The history of Las Nazarenas Monastery begins with several earthquakes that destroyed large parts of the city. The death toll was great, as was the material loss. Tirelessly, the inhabitants rebuilt their town. But no matter what happened, an image representing Christ always remained intact. It had been painted on a wall by an Angolan slave and miraculously resisted all destruction. It was called Señor de los Milagros, Lord of Miracles. It was decided to honor these miracles and build a church.
At the beginning of the 18th century, the Nazarene Sisters moved into a building next to the church. One church became a second, because the first building was also destroyed in a subsequent earthquake, but not the altarpiece. In 1771 the building that can be seen today was built: a magnificent church in rococo style.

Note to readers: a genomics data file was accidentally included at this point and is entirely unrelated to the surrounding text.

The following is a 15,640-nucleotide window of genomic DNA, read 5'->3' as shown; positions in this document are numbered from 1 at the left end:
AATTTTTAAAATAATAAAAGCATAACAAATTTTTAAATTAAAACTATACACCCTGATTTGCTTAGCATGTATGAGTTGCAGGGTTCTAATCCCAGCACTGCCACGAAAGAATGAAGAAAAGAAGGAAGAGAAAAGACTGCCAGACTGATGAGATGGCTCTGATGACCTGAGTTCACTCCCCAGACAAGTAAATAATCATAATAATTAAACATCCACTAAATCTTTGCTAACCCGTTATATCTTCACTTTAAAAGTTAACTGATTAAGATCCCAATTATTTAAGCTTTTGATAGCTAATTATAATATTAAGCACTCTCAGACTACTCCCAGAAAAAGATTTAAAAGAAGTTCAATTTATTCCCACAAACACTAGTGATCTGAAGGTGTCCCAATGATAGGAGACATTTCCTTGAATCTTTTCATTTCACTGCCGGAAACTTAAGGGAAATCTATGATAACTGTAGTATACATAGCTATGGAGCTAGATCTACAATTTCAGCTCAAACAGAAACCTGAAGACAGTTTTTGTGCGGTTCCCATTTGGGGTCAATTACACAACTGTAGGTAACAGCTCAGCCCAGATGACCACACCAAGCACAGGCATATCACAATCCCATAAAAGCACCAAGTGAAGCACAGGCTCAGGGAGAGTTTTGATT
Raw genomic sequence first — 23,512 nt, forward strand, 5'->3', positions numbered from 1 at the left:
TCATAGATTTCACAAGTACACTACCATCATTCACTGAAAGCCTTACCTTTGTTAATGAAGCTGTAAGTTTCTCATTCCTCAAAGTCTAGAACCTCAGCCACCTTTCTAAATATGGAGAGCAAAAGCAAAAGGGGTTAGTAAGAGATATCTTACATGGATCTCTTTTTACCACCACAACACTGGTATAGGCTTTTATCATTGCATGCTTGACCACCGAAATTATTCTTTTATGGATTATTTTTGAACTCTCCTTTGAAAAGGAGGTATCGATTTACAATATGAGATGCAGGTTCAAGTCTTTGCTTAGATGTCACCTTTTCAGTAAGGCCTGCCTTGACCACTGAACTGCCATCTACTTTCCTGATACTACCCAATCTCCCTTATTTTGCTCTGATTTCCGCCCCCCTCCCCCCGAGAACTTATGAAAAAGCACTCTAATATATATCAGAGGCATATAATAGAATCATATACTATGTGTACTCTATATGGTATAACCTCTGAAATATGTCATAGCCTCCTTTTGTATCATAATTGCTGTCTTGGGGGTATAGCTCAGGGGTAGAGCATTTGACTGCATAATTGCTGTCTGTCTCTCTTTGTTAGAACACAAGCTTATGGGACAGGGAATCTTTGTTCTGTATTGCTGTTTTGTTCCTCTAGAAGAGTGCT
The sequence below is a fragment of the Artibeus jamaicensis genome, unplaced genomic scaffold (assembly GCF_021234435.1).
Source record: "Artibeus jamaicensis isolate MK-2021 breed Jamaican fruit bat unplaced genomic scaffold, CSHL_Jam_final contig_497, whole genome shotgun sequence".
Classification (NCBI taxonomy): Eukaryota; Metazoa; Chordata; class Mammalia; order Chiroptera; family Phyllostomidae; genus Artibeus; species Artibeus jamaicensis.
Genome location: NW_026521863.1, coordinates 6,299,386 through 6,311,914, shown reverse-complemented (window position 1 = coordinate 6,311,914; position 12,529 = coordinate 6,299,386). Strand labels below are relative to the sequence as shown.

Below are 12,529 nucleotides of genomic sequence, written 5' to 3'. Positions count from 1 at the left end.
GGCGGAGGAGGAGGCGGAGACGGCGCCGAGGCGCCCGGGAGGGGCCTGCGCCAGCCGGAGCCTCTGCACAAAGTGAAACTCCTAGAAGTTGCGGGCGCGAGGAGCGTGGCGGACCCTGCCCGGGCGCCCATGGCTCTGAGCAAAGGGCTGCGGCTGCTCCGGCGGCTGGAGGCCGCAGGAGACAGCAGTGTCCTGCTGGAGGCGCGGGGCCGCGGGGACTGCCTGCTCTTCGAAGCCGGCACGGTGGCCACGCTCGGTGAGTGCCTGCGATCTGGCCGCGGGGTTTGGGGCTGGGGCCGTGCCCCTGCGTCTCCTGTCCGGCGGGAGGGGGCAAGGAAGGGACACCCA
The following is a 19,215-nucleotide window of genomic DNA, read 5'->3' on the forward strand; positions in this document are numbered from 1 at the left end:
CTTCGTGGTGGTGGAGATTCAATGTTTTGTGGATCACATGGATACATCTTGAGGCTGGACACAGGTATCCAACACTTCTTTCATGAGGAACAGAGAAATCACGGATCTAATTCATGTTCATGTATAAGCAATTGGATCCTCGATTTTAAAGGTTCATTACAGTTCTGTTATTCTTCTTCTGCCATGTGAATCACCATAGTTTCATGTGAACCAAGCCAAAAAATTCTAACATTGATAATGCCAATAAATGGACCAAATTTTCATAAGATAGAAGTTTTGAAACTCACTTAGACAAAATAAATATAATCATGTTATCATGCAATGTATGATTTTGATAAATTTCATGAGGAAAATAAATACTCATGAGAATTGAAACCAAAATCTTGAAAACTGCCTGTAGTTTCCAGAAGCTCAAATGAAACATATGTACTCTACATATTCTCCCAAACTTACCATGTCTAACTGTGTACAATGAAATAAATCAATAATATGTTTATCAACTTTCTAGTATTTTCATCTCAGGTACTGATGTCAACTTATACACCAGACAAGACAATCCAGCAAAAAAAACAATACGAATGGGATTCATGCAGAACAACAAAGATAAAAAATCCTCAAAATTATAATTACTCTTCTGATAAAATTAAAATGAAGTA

Every year on October 18, a procession is held in honor of the Señor de los Milagros, who was named the patron saint of Lima. This event lasts 24 hours and attracts thousands of believers. However, a large crowd of pilgrims from all over the world also visit the church to ask the Lord of Miracles for protection and recovery. Since there was not enough space for the many faithful, a chapel was added in the 1980s.
The rococo facade of the Las Nazarenas church is all white. The interior, on the other hand, delights with the color combination of green and pink. The capitals of the columns and the altars are decorated with gold, the altar, which is a work of art in itself with its gilded figures and columns, is adorned with the famous mural of the crucified Christ.
The Santuario Nacional y Monasterio de Las Nazarenas, which is the full name of the church and monastery, is a must-see building during your visit to Lima.
Tip 4: Basilica and Convent of Nuestra Señora de la Merced
The Church of Mercy is located in the historic center of Lima, about midway between the two main squares, Plaza Mayor and Plaza de San Martin. It was founded in 1535 along with the adjacent monastery, the same year as Lima itself. However, the land on which the church stands already belonged to the Mercedarian Order before the city was founded, which settled there a year before the arrival of the city’s founder, Francisco Pizarro, to proselytize among the defeated indigenous population.